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Section 2.2 Cui Bono: Who Benefits?

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Hasan Minhaj on Student Loans.

The comedian Hasan Minhaj, of the former Netflix weekly show Patriot Act, focused a popular episode of his show on student loans in the US. Amazingly, this led to an invitation to testify before Congress on September 10, 2019, on the student loan debt crisis.
Please watch the above YouTube clip from Patriot Act (good closed captioning available on YouTube), then answer the following questions.
What are some of the consequences that are faced by people who can't pay off their student loans?
What happened in 2010 to change the landscape of student loan debt in the US?
What are loan servicers, and what has their role been in the student loan crisis?
What are three ways in which Navient has mistreated borrowers?
What is an income-based repayment plan? What is forbearance, and why has it negatively affected borrowers when Navient encourages borrowers to enter forbearance instead of income-based repayment?
In what ways does Minhaj argue that the Department of Education has failed borrowers?
The highest proportion of student loan debt (the amount of debt held per student) is held by students at for-profit colleges 26 , which are colleges that are not funded by taxes but instead depend on federal student aid (guaranteed by the government) and the tuition dollars that students pay to attend, often backed up by federal student aid. Contrast this situation with the vast majority of colleges and universities in the U.S., which are nonprofit institutions, which are usually run by a not-for-profit institution, religious organization, or government and hence often receive funding from taxes or a particular religious group.
The greatest proportion of defaults (see Definition 2.3.2) on student debt in \(2015\) occurred at the University of Phoenix, Walden University, Nova Southeastern University, Capella University, and Strayer University 27 , of which all but Nova are for-profit.
Almost all students are eligible to receive federal student loans, which are student loans funded by the U.S. federal government through programs such as Pell Grants. Federal loans are either subsidized (that is, interest payments are covered by the federal government for a period including the student's time at a college or university 28 ; such loans are restricted to undergraduates only) or unsubsidized (in which case borrowers must pay the interest).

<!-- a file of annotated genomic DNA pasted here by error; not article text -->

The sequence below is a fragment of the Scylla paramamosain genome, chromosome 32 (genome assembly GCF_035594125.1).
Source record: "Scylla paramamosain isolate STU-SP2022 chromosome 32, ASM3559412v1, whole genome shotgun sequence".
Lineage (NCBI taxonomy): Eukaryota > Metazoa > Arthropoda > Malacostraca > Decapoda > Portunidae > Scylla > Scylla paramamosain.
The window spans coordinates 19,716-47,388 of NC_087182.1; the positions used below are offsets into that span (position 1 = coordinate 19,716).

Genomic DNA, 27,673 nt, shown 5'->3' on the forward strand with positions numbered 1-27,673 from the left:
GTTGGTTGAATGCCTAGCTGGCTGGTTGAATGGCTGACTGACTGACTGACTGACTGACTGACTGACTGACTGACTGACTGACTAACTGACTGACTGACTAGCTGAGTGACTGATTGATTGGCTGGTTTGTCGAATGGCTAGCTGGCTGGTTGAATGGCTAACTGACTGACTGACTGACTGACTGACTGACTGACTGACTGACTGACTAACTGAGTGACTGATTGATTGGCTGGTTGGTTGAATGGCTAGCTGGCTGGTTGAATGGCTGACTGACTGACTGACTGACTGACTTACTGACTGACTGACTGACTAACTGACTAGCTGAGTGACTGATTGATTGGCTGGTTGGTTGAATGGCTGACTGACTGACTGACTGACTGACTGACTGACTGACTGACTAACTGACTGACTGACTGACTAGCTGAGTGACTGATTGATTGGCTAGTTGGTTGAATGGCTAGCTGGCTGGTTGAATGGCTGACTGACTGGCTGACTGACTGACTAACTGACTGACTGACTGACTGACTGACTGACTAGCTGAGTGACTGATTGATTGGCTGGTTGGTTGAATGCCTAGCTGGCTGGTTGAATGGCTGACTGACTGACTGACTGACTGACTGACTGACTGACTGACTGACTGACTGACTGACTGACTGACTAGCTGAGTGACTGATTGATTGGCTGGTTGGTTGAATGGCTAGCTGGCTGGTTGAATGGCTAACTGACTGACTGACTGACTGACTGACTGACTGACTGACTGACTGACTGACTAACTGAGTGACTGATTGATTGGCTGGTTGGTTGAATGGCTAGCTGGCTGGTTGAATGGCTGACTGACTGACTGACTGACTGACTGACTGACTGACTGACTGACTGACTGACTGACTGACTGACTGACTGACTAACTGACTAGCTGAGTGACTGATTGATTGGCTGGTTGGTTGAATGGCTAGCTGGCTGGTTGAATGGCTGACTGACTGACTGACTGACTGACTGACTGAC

In contrast, private student loans are loans offered by non-governmental companies which are heavily advertised, do not offer the relatively generous forbearance and deferred-payment options that federal loans do, and charge interest while the borrower is in college. Often, private student loan interest rates are higher even than those of unsubsidized federal student loans. Since many students do not have a credit history, federal student loans do not require proof of, or a co-signer attesting, “creditworthiness”, or evidence of past ability to repay debt; as of the \(2010\)s, most private student loans required such proof 29 . Additionally, students who declare bankruptcy are unable to discharge private student loans, meaning borrowers who have no money are still required to pay private corporations back for student loans 30 . Therefore, the U.S. government earns more income from student loans, but profits less, on average, than private student loan companies.
Employers benefit from the number of students who attend college, including those who could not otherwise attend without taking out student loans. “Credentialism”, the continuing growth in employers' expectations of postsecondary education on the part of their employees, has been called a key driver of student loan debt 31 . In \(2020\text{,}\) earnings were stagnant for most workers, but declined rapidly for workers with no college education. This pressures people to seek a college education whether or not they can afford it.
Finally, a \(2022\) article in The Atlantic 32  implies that middle-class college graduates were able to advance their cause over other causes championed by more marginalized groups because they have higher relative political power compared to non-college graduates. Certainly, as we will see in the next sections, middle-class college graduates benefit a great deal from President Biden's \(2022\) student debt cancellation policy.